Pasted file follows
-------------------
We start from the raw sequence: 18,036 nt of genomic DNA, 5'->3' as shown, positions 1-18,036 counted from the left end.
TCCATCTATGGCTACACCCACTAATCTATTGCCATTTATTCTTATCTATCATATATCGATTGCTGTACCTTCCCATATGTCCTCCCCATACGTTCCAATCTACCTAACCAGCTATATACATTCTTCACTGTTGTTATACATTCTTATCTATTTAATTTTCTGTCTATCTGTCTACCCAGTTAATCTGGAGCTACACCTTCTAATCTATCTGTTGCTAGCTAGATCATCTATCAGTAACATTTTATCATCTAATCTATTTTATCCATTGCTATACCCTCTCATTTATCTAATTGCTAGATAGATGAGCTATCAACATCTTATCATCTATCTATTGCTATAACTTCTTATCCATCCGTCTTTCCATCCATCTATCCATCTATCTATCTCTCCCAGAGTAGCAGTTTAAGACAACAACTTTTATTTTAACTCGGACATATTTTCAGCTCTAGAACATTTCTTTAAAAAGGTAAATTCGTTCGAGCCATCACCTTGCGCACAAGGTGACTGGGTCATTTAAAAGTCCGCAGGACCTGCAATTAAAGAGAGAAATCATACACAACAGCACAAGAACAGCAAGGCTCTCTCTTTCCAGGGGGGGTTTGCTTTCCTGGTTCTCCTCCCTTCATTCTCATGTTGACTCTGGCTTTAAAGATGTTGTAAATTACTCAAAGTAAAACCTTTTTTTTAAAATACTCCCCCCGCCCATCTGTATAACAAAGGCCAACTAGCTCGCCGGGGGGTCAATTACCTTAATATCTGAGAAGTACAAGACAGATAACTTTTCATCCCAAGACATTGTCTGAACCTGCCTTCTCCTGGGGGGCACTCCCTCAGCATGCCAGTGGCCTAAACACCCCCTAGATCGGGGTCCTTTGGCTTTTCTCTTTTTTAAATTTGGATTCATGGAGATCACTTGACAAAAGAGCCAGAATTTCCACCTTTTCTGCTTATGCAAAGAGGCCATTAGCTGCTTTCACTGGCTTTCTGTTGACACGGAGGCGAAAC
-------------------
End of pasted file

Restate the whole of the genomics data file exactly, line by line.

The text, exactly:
We start from the raw sequence: 18,036 nt of genomic DNA, 5'->3' as shown, positions 1-18,036 counted from the left end.
TCCATCTATGGCTACACCCACTAATCTATTGCCATTTATTCTTATCTATCATATATCGATTGCTGTACCTTCCCATATGTCCTCCCCATACGTTCCAATCTACCTAACCAGCTATATACATTCTTCACTGTTGTTATACATTCTTATCTATTTAATTTTCTGTCTATCTGTCTACCCAGTTAATCTGGAGCTACACCTTCTAATCTATCTGTTGCTAGCTAGATCATCTATCAGTAACATTTTATCATCTAATCTATTTTATCCATTGCTATACCCTCTCATTTATCTAATTGCTAGATAGATGAGCTATCAACATCTTATCATCTATCTATTGCTATAACTTCTTATCCATCCGTCTTTCCATCCATCTATCCATCTATCTATCTCTCCCAGAGTAGCAGTTTAAGACAACAACTTTTATTTTAACTCGGACATATTTTCAGCTCTAGAACATTTCTTTAAAAAGGTAAATTCGTTCGAGCCATCACCTTGCGCACAAGGTGACTGGGTCATTTAAAAGTCCGCAGGACCTGCAATTAAAGAGAGAAATCATACACAACAGCACAAGAACAGCAAGGCTCTCTCTTTCCAGGGGGGGTTTGCTTTCCTGGTTCTCCTCCCTTCATTCTCATGTTGACTCTGGCTTTAAAGATGTTGTAAATTACTCAAAGTAAAACCTTTTTTTTAAAATACTCCCCCCGCCCATCTGTATAACAAAGGCCAACTAGCTCGCCGGGGGGTCAATTACCTTAATATCTGAGAAGTACAAGACAGATAACTTTTCATCCCAAGACATTGTCTGAACCTGCCTTCTCCTGGGGGGCACTCCCTCAGCATGCCAGTGGCCTAAACACCCCCTAGATCGGGGTCCTTTGGCTTTTCTCTTTTTTAAATTTGGATTCATGGAGATCACTTGACAAAAGAGCCAGAATTTCCACCTTTTCTGCTTATGCAAAGAGGCCATTAGCTGCTTTCACTGGCTTTCTGTTGACACGGAGGCGAAAC